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Things that donors know: what is the origin of the ceremonies of the British royal house

The article was originally published on April 21, 2021.

In honor of Prince Philip's funeral, the section will deal with the British Royal House and Regina's question: What's the deal with the Queen's Guard? Where did it even start? And most importantly - what are these hats that took 10 jamos to make?

Queen Elizabeth II of Great Britain and her husband Prince Philip who died this week, the photo was taken in 2015. Image:
Queen Elizabeth II of Great Britain and her husband Prince Philip who died this week, the photo was taken in 2015. Image:

Let's start from the end, we don't slaughter jamos to make the hats. The hat, which stars in countless tourist postcards, is made of Canadian brown bear fur dyed black. In order to please both the lovers of tradition and the animal lovers and opponents of fur (yes, of course there was a demonstration by opponents of naked fur regarding the hats) the British Ministry of Defense insists on reporting that the fur is taken from the carcasses of bears that have fallen victim to car accidents. The hats, about half a meter tall and almost a kilogram in weight, are a remnant of colorful military uniforms that were popular until World War I forced the armies to switch to camouflage colors.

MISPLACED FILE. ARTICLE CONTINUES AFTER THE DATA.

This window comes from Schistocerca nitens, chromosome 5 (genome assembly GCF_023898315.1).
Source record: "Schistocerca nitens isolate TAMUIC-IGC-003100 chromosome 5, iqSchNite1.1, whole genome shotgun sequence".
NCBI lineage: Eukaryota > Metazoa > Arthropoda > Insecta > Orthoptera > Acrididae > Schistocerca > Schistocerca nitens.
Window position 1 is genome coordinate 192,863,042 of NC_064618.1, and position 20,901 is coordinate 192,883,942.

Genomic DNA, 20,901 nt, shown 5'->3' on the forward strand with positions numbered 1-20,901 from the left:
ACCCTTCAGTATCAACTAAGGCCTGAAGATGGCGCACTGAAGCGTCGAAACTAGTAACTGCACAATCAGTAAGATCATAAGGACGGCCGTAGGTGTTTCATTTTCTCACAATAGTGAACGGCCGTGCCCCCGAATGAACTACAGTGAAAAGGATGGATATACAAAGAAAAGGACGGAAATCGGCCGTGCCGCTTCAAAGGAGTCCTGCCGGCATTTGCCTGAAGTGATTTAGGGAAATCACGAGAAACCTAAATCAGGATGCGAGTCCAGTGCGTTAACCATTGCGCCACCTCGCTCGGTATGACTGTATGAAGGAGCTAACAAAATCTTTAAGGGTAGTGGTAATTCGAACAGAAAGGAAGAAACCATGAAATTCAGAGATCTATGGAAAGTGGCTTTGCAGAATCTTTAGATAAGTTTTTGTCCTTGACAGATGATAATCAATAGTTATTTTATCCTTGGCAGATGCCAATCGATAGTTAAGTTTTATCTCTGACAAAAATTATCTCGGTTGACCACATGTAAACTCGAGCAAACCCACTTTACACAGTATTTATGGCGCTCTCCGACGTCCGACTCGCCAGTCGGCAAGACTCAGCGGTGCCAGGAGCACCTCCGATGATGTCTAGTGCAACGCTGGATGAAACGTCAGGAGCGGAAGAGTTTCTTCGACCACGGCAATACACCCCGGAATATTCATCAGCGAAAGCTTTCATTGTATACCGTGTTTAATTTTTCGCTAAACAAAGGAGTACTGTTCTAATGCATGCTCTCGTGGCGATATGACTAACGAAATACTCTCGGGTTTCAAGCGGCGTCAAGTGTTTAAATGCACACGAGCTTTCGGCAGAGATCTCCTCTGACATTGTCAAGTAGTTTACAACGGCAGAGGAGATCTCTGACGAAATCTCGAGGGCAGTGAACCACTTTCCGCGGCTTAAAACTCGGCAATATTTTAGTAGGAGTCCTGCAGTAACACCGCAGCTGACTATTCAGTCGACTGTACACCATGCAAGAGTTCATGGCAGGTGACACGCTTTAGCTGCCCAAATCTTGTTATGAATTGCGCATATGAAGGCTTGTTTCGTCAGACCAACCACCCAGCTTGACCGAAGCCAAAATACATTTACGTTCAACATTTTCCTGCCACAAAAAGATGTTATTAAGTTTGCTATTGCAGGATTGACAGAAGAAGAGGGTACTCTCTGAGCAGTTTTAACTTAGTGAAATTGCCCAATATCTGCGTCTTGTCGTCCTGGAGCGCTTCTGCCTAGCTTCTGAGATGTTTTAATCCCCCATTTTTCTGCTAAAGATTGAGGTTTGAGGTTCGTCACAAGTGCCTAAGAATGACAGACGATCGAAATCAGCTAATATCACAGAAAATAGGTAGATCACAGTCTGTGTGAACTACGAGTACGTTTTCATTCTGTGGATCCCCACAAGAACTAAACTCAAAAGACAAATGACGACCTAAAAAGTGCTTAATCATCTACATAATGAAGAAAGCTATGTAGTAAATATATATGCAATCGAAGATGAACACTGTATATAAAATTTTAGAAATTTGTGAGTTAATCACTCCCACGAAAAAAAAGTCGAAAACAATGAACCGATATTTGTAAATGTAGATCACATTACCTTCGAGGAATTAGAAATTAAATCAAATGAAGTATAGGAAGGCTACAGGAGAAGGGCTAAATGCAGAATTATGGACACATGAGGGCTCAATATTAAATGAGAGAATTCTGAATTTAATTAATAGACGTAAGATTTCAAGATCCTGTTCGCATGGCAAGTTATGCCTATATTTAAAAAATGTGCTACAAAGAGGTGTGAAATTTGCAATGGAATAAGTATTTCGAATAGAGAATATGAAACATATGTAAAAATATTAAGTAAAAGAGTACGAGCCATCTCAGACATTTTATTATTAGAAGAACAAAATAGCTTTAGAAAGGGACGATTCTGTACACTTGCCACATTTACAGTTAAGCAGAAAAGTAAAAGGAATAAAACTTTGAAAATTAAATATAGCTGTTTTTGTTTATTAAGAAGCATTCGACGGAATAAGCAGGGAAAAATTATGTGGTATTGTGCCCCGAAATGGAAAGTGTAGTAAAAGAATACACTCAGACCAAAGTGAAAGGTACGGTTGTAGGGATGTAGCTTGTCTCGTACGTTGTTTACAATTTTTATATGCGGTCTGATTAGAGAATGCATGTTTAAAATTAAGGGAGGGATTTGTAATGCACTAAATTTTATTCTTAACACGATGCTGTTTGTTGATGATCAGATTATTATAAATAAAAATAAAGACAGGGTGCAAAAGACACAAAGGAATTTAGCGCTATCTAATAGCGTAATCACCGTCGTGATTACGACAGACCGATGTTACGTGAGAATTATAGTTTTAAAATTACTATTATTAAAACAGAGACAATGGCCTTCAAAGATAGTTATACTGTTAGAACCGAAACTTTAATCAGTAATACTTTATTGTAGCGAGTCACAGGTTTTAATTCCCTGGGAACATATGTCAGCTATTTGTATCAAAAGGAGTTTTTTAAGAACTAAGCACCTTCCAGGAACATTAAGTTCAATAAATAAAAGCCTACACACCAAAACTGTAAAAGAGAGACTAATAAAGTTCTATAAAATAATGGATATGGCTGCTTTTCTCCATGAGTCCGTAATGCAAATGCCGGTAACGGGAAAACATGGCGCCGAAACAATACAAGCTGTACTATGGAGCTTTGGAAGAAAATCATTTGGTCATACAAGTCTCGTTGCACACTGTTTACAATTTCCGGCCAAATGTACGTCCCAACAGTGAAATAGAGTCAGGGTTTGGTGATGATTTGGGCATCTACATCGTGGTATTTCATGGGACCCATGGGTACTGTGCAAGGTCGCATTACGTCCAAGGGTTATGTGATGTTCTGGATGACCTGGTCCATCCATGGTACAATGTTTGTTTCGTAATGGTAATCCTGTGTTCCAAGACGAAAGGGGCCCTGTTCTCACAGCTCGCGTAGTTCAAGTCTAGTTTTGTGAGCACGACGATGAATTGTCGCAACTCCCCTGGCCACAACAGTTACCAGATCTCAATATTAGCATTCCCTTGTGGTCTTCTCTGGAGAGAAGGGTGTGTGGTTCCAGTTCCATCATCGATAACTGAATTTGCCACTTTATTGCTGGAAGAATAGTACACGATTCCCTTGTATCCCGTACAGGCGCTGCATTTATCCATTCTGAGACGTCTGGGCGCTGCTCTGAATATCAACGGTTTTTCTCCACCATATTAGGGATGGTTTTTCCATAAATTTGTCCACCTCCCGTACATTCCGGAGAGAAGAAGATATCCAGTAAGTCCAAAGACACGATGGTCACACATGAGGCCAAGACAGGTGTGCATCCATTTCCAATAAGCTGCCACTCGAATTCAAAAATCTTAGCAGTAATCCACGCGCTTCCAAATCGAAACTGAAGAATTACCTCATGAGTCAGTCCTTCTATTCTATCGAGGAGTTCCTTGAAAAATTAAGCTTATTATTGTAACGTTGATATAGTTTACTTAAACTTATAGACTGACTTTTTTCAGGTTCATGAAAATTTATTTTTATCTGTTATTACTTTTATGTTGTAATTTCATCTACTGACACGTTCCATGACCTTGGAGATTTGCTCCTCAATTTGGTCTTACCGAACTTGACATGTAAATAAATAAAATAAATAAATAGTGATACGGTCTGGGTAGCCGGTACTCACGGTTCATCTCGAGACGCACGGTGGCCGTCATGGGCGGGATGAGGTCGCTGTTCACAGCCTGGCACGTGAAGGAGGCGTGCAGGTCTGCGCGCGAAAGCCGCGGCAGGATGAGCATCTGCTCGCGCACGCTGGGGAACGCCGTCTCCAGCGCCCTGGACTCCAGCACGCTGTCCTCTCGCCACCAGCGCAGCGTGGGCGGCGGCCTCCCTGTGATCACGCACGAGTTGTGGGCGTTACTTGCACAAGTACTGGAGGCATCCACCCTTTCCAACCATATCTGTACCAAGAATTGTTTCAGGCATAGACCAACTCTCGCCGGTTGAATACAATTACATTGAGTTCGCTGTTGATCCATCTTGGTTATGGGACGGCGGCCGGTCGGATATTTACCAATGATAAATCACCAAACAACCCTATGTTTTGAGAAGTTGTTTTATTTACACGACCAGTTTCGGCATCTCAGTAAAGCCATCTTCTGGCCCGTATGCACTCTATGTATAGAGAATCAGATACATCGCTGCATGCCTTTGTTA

The Queen's Guard consists of a company of soldiers assigned by the British Army to ceremonial guard duties in the royal palaces. The royal house ceremonies in which those soldiers star are an important tourist attraction in London, thousands of tourists crowd every day in front of Buckingham Palace, feverishly photographing the changing of the guard ceremony and listening to the tour guides glorifying the ancient tradition of the British monarchy. Although the Buckingham Palace ensigns have never been able to walk in the shape of a vaccine syringe, nevertheless wedding ceremonies, coronations, the awarding of honorary titles and funerals of the members of the royal family are always organized in an exemplary manner and are incredibly photogenic. It is hard not to complain about the rudeness of our politicians in the face of British splendor.